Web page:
By Lenka Karfikova
The doctrine on grace, the most mentioned subject matters in his later years, was once appeared by way of Augustine because the very center of Christianity. This booklet strains the slow crystallisation of this educating, together with its unacceptable results (such as double predestination, inherited guilt which merits everlasting punishment, and its transmission via libidinous procreation). How did the reader of Cicero and “the books of the Platonists” succeed in the information that seem in his polemic opposed to Julian (and which remind one among Freud instead of the Stoics or Plotinus)? that's the aspect of departure of this e-book. It definitely can't be anticipated that there's a convinced solution to the query; really, the purpose is to keep on with and comprehend the improvement.
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Additional resources for Grace and the Will According to Augustine
Augustine knows quite well that what is stronger cannot be forced to anything by what is weaker. Concupiscence thus cannot enslave the human mind, which is the stronger of the two, and God (as only God is stronger than the human mind) will not enslave it either because it contradicts his justice. The mind thus succumbs to desire solely on account of its own will (propria voluntas) and the free choice of the will (liberum arbitrium). That is why it deserves a punishment in the form of suffering brought about by the domination of desires: … [N]othing makes a mind give way to desire (cupiditas) except its own will and free choice.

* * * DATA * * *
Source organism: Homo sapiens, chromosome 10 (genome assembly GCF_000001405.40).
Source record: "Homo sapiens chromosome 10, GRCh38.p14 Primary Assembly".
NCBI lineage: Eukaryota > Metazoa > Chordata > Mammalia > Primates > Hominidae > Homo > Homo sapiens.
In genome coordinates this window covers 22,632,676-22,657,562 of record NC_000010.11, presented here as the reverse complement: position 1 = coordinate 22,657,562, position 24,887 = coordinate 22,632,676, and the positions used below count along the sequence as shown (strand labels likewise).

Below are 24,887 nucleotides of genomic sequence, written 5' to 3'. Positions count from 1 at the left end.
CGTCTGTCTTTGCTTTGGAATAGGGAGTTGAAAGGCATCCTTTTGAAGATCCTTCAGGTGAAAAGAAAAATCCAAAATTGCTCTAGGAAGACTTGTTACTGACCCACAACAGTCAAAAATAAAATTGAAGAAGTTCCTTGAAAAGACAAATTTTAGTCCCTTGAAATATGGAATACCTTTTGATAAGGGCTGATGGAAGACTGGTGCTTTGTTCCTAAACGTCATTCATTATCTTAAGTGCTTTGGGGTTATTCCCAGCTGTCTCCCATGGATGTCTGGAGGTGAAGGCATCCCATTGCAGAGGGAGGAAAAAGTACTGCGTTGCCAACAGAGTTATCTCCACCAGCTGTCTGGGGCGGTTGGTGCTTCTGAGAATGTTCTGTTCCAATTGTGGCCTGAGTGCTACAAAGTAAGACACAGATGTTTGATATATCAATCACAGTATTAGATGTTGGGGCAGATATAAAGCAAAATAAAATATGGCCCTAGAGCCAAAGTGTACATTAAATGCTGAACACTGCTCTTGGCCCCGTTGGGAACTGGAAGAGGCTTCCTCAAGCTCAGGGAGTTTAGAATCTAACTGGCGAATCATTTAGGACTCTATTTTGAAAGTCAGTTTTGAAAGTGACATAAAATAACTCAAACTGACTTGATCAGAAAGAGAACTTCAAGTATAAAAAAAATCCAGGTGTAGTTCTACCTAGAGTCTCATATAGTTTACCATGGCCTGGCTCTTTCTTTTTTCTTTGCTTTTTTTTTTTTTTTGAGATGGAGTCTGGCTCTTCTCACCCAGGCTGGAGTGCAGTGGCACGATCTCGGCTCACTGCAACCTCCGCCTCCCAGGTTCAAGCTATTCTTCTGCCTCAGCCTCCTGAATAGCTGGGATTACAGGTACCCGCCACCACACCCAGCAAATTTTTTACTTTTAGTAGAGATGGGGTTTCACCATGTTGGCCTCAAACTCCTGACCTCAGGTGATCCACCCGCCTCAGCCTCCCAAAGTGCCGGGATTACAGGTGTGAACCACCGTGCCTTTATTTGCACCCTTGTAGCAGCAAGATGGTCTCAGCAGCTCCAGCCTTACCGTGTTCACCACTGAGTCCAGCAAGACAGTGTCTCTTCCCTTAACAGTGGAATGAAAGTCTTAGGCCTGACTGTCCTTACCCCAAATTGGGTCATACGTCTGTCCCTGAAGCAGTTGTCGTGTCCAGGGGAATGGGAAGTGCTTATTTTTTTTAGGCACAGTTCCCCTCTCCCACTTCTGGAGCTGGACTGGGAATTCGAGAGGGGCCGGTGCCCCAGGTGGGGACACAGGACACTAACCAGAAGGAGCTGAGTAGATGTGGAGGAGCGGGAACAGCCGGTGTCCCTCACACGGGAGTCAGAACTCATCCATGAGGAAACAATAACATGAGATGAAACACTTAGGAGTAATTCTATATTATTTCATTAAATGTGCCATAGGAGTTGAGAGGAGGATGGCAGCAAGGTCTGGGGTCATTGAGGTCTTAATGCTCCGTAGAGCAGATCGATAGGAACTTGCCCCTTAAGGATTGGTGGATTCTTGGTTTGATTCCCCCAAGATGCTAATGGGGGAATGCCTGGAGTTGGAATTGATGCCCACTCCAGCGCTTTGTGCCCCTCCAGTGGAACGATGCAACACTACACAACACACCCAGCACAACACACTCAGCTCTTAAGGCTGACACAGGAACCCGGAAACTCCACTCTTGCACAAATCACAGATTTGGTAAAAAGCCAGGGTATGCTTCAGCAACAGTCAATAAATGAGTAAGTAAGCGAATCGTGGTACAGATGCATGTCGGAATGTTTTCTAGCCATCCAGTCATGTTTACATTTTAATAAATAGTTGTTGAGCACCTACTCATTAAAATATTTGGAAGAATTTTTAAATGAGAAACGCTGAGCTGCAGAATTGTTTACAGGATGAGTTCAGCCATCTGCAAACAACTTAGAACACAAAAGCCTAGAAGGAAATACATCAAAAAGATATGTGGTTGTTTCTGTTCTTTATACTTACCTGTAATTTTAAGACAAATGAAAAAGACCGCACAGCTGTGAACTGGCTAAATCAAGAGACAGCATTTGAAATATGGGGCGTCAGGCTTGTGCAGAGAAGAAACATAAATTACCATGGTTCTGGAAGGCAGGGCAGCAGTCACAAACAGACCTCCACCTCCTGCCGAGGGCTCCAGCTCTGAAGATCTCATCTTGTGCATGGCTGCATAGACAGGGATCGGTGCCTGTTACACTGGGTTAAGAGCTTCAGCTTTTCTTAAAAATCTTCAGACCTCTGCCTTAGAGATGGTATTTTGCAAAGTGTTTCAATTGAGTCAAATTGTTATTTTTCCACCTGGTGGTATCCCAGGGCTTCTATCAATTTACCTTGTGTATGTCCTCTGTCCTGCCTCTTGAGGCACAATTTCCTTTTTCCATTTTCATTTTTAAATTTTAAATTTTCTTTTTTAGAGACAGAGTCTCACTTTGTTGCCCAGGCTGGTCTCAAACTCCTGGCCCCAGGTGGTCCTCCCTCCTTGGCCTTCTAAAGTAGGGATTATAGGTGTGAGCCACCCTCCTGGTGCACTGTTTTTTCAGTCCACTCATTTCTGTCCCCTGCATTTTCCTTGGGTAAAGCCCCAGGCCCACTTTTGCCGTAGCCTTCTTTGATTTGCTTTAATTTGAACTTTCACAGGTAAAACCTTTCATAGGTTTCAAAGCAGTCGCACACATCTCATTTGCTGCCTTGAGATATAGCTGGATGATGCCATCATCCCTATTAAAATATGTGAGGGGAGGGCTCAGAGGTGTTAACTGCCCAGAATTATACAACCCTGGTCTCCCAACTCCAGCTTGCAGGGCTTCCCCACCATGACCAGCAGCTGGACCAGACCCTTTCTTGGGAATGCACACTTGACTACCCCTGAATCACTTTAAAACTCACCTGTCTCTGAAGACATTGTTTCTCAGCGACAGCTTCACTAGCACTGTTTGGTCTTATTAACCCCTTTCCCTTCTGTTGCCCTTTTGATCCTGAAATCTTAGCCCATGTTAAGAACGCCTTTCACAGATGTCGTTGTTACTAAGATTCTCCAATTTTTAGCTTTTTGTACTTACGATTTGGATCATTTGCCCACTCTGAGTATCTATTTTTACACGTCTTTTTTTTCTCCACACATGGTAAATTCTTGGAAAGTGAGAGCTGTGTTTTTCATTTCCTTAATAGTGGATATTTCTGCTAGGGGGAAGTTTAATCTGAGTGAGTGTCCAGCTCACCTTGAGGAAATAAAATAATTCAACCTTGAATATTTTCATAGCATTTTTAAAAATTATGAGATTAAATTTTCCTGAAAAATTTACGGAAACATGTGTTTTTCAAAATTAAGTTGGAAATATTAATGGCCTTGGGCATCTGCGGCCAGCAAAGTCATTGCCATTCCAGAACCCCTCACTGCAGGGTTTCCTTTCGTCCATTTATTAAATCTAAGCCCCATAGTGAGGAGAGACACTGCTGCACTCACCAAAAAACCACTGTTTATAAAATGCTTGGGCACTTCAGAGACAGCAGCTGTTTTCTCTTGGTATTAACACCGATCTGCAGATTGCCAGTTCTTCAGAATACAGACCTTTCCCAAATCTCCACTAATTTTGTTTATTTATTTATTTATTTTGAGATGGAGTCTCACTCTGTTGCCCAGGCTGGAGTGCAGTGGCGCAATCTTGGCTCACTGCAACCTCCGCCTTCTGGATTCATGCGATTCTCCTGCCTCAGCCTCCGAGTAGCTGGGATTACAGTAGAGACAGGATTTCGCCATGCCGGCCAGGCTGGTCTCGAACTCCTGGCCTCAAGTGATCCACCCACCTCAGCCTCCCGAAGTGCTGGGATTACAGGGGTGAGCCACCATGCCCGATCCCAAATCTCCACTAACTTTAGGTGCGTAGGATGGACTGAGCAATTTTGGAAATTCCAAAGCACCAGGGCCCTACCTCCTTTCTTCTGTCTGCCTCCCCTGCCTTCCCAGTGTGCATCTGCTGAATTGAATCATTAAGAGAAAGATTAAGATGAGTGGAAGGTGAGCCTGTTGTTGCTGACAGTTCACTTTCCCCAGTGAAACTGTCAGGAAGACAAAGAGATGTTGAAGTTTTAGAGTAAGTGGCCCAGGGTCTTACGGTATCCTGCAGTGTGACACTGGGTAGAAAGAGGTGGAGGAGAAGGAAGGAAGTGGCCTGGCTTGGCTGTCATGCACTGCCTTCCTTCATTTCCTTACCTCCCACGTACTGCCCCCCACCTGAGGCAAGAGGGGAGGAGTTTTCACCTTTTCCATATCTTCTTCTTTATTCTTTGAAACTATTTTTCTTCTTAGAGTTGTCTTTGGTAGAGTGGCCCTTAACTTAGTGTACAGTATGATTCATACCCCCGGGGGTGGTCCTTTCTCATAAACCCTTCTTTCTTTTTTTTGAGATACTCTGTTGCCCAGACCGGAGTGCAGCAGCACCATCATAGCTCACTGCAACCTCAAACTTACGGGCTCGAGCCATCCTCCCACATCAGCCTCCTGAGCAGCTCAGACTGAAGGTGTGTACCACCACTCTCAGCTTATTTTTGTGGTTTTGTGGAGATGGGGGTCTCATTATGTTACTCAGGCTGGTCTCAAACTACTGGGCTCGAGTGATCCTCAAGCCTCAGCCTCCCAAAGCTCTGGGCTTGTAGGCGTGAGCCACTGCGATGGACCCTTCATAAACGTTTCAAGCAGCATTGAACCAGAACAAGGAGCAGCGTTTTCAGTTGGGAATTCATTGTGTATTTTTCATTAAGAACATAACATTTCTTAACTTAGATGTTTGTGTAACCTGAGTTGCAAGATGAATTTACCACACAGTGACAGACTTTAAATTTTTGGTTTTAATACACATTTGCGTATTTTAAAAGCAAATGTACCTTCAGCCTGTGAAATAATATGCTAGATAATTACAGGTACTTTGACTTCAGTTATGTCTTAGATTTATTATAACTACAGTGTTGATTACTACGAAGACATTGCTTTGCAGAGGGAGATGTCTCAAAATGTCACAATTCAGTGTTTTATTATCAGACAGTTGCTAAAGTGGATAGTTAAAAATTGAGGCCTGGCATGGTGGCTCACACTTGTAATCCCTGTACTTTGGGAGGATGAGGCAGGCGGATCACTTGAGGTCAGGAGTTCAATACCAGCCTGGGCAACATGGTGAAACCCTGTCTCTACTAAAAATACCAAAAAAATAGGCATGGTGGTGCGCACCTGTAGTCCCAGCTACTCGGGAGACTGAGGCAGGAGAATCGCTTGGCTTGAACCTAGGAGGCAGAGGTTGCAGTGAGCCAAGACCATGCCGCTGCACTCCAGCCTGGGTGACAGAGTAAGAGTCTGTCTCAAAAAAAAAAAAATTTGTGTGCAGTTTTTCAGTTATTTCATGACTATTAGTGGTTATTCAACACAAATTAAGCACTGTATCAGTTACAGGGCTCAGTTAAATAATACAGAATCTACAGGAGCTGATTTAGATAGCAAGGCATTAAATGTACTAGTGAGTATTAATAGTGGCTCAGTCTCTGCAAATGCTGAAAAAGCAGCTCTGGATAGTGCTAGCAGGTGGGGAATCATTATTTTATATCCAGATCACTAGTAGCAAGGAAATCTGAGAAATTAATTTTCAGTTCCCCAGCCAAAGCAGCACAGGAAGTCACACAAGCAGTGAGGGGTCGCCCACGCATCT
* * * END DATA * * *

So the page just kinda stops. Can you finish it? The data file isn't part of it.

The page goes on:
Eccl. I,16,29: CSEL 90, 34; De mor. eccl. I,15,25: CSEL 90, 29. 47 See De mor. eccl. I,22,40: CSEL 90, 45. 48 See De mor. eccl. I,19,36: CSEL 90, 40. 49 De mor. eccl. I,22,41: CSEL 90, 46; De mor. eccl. I,30,64: CSEL 90, 67. 50 See De mor. eccl. I,26,48–51: CSEL 90, 53–55. The prominence of love of neighbour in this treatise is pointed out by K. Janssen, who perceives it as one of the symptoms of Augustine’s transition from Platonic inspirations to biblical faith (see K. Janssen, Die Entstehung, 81–88).
Arb. I,10,20,71: CCL 29, 224). 26 … ut omnia sint ordinatissima (De lib. arb. I,6,15,51: CCL 29, 220). English translation by M. Pontifex, 49. 27 As K. Janssen points out, although sin is understood here as the violation of cosmic the universe of will 21 But how is it that reason loses the control over desires which is inherent to it? Augustine knows quite well that what is stronger cannot be forced to anything by what is weaker. Concupiscence thus cannot enslave the human mind, which is the stronger of the two, and God (as only God is stronger than the human mind) will not enslave it either because it contradicts his justice.